Emissions tested in flight

Research team compares JP-8 and biofuel exhaust

May 14, 2014

A DLR Falcon jet and a NASA DC-8 flew formation at various altitudes to test the DC-8’s emissions while burning biofuel. NASA photo.

In simplest terms, the international research collaboration launched this month is dedicated to sniffing jet exhaust at altitude. For the pilots, it is a challenging assignment: Deliberately probing exhaust plumes, contrails, and wake vortices at altitude, trailing a NASA DC-8 at distances ranging from a little over 300 feet up to 11 nautical miles.

Wake turbulence is certainly a factor.

The airborne emissions test is being conducted under a collaboration between NASA, the German Aerospace Center (Deutsches Zentrum für Luft- und Raumfahrt, or DLR) and the Canadian National Research Council, which operates a T-33 flown specifically to explore the DC-8’s wake turbulence dynamics, while a Falcon jet operated by DLR focuses on collecting air samples. The project will compare the emissions produced by burning standard fuels against various biofuel blends, to better understand the exact nature of biofuel emissions.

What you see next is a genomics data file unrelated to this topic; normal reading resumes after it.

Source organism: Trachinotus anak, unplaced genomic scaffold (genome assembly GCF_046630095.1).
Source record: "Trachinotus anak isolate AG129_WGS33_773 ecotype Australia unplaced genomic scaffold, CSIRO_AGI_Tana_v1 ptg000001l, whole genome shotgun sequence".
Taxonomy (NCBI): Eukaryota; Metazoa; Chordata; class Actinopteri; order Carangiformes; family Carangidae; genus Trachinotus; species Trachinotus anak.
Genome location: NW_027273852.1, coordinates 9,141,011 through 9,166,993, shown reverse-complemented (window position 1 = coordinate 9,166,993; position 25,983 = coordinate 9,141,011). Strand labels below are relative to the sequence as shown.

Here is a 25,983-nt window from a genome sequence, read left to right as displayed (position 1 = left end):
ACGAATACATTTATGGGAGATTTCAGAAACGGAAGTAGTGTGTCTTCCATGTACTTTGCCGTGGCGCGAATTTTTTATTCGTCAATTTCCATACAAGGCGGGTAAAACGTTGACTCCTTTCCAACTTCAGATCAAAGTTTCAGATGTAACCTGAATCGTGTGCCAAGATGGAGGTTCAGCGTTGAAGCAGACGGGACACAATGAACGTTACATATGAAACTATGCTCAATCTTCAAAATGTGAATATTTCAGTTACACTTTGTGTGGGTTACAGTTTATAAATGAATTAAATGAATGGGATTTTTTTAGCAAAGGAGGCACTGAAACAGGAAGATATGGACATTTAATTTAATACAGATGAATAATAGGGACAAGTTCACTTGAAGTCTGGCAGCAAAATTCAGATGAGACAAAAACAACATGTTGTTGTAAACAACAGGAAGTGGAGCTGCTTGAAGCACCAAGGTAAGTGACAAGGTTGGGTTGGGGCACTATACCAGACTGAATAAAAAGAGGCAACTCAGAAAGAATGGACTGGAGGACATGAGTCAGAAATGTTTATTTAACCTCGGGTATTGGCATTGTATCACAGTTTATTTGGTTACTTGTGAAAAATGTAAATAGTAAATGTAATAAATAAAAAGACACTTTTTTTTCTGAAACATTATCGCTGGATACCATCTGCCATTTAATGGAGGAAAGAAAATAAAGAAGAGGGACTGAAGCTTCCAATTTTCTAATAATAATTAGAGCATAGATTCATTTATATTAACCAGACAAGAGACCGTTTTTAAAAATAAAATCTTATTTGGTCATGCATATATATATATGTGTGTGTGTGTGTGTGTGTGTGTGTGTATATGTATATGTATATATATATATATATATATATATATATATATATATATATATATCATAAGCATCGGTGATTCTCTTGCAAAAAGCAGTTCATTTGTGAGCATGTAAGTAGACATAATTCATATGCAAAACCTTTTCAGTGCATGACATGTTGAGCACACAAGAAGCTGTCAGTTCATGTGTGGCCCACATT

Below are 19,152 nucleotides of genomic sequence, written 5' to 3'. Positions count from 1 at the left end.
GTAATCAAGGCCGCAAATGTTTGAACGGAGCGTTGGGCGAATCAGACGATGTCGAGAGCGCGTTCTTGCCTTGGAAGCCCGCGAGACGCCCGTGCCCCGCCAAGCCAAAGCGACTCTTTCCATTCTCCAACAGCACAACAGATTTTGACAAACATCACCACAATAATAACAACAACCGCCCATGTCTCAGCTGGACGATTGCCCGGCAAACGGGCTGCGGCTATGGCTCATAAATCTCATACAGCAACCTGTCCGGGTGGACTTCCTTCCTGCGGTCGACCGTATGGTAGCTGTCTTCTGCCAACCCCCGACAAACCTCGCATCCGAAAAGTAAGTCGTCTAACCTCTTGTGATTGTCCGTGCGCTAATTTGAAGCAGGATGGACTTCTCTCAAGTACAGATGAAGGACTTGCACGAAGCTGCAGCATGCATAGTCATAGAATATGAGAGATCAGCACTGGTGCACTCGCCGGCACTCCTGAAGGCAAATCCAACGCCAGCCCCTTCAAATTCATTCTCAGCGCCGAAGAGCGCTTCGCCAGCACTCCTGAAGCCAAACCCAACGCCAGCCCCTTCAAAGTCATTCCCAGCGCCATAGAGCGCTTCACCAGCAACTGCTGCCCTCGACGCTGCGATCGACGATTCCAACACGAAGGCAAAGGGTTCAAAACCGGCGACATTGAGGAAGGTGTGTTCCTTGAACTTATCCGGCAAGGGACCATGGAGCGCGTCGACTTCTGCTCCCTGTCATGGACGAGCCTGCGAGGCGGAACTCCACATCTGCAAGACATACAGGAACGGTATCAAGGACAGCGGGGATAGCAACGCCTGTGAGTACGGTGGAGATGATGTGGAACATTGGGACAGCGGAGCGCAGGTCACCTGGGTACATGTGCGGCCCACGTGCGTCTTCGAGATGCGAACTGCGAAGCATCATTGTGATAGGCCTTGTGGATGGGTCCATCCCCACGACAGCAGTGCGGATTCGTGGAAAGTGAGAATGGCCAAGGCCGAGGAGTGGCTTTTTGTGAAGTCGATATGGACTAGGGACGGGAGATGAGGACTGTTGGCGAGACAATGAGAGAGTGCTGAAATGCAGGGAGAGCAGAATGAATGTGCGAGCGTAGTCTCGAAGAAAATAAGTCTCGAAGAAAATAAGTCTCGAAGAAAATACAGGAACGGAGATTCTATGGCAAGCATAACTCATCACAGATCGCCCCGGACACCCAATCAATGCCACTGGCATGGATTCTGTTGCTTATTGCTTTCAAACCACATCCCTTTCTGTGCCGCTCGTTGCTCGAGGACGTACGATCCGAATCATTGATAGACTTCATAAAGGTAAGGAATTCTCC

Behind the DC-8, the scientists on board the DLR Falcon measured the exhaust gas composition. NASA photo. “Our Falcon is an extraordinarily robust research aircraft and ideal for taking measurements in the exhaust plume and in condensation trails," said DLR test pilot Philipp Weber, in a news release. "Heavy structure loads that not all aircraft are designed for can occur in aircraft wake turbulence."

The subtext: Don’t try this at home.

The collaboration between NASA and DRL dates back more than 15 years, and the latest round of test flights is comparing straight JP-8 emissions to a one-to-one mixture with biofuel derived from the oil of Camelina plants, a weed also known as “false flax” that has long been cultivated for its oil. Researchers expect the blend to reduce the sulfur content of jet exhaust, reducing soot emissions that may also lead to larger ice crystals in the condensation trail.     

Jim Moore

Jim Moore | Online Associate Editor, AOPA

AOPA Online Associate Editor Jim Moore joined AOPA in 2011 and is an instrument-rated private pilot who enjoys competition aerobatics.